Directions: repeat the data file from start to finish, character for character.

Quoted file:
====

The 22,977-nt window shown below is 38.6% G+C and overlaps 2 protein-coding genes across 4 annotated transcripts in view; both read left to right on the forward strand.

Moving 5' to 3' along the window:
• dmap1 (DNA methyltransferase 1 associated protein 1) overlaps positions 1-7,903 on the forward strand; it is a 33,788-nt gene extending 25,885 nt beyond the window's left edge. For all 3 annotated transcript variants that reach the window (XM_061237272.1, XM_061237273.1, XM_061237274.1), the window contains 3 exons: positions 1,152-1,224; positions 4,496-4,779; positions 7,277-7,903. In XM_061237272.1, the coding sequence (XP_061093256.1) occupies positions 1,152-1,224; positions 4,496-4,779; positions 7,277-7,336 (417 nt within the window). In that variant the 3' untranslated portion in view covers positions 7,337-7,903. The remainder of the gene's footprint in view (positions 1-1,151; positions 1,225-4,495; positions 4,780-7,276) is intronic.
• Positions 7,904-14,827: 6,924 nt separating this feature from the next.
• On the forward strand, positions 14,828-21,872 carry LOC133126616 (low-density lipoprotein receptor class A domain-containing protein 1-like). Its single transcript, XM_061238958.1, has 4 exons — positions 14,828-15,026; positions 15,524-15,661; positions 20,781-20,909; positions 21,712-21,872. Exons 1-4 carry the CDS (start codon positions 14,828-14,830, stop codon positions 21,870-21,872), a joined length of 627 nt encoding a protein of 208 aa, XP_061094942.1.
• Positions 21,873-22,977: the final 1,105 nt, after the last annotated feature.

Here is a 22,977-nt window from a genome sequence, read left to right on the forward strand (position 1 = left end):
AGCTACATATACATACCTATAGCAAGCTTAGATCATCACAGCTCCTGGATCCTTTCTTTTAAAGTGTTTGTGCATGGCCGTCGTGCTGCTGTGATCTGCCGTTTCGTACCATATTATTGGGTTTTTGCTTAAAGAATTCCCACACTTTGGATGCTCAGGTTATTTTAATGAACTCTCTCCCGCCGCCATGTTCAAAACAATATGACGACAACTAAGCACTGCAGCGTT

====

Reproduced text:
The 22,977-nt window shown below is 38.6% G+C and overlaps 2 protein-coding genes across 4 annotated transcripts in view; both read left to right on the forward strand.

Moving 5' to 3' along the window:
• dmap1 (DNA methyltransferase 1 associated protein 1) overlaps positions 1-7,903 on the forward strand; it is a 33,788-nt gene extending 25,885 nt beyond the window's left edge. For all 3 annotated transcript variants that reach the window (XM_061237272.1, XM_061237273.1, XM_061237274.1), the window contains 3 exons: positions 1,152-1,224; positions 4,496-4,779; positions 7,277-7,903. In XM_061237272.1, the coding sequence (XP_061093256.1) occupies positions 1,152-1,224; positions 4,496-4,779; positions 7,277-7,336 (417 nt within the window). In that variant the 3' untranslated portion in view covers positions 7,337-7,903. The remainder of the gene's footprint in view (positions 1-1,151; positions 1,225-4,495; positions 4,780-7,276) is intronic.
• Positions 7,904-14,827: 6,924 nt separating this feature from the next.
• On the forward strand, positions 14,828-21,872 carry LOC133126616 (low-density lipoprotein receptor class A domain-containing protein 1-like). Its single transcript, XM_061238958.1, has 4 exons — positions 14,828-15,026; positions 15,524-15,661; positions 20,781-20,909; positions 21,712-21,872. Exons 1-4 carry the CDS (start codon positions 14,828-14,830, stop codon positions 21,870-21,872), a joined length of 627 nt encoding a protein of 208 aa, XP_061094942.1.
• Positions 21,873-22,977: the final 1,105 nt, after the last annotated feature.

Here is a 22,977-nt window from a genome sequence, read left to right on the forward strand (position 1 = left end):
AGCTACATATACATACCTATAGCAAGCTTAGATCATCACAGCTCCTGGATCCTTTCTTTTAAAGTGTTTGTGCATGGCCGTCGTGCTGCTGTGATCTGCCGTTTCGTACCATATTATTGGGTTTTTGCTTAAAGAATTCCCACACTTTGGATGCTCAGGTTATTTTAATGAACTCTCTCCCGCCGCCATGTTCAAAACAATATGACGACAACTAAGCACTGCAGCGTT